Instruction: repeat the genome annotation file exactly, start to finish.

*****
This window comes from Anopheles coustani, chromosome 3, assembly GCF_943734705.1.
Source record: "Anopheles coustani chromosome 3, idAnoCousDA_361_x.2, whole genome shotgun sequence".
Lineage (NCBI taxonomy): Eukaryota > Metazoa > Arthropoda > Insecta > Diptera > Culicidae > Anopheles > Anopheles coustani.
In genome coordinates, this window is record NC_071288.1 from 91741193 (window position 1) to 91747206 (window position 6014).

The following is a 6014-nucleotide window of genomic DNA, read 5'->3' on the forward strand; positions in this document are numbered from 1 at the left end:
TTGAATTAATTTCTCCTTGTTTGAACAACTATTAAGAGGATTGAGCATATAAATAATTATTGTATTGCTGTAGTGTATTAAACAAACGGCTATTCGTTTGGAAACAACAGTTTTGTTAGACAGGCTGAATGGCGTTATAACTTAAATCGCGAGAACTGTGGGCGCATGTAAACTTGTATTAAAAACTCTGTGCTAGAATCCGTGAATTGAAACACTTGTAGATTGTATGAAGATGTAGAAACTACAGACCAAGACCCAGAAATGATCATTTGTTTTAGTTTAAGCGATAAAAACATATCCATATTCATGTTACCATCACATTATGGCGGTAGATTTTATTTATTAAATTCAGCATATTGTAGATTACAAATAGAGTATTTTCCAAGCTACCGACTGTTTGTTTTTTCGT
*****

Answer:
This window comes from Anopheles coustani, chromosome 3, assembly GCF_943734705.1.
Source record: "Anopheles coustani chromosome 3, idAnoCousDA_361_x.2, whole genome shotgun sequence".
Lineage (NCBI taxonomy): Eukaryota > Metazoa > Arthropoda > Insecta > Diptera > Culicidae > Anopheles > Anopheles coustani.
In genome coordinates, this window is record NC_071288.1 from 91741193 (window position 1) to 91747206 (window position 6014).

The following is a 6014-nucleotide window of genomic DNA, read 5'->3' on the forward strand; positions in this document are numbered from 1 at the left end:
TTGAATTAATTTCTCCTTGTTTGAACAACTATTAAGAGGATTGAGCATATAAATAATTATTGTATTGCTGTAGTGTATTAAACAAACGGCTATTCGTTTGGAAACAACAGTTTTGTTAGACAGGCTGAATGGCGTTATAACTTAAATCGCGAGAACTGTGGGCGCATGTAAACTTGTATTAAAAACTCTGTGCTAGAATCCGTGAATTGAAACACTTGTAGATTGTATGAAGATGTAGAAACTACAGACCAAGACCCAGAAATGATCATTTGTTTTAGTTTAAGCGATAAAAACATATCCATATTCATGTTACCATCACATTATGGCGGTAGATTTTATTTATTAAATTCAGCATATTGTAGATTACAAATAGAGTATTTTCCAAGCTACCGACTGTTTGTTTTTTCGT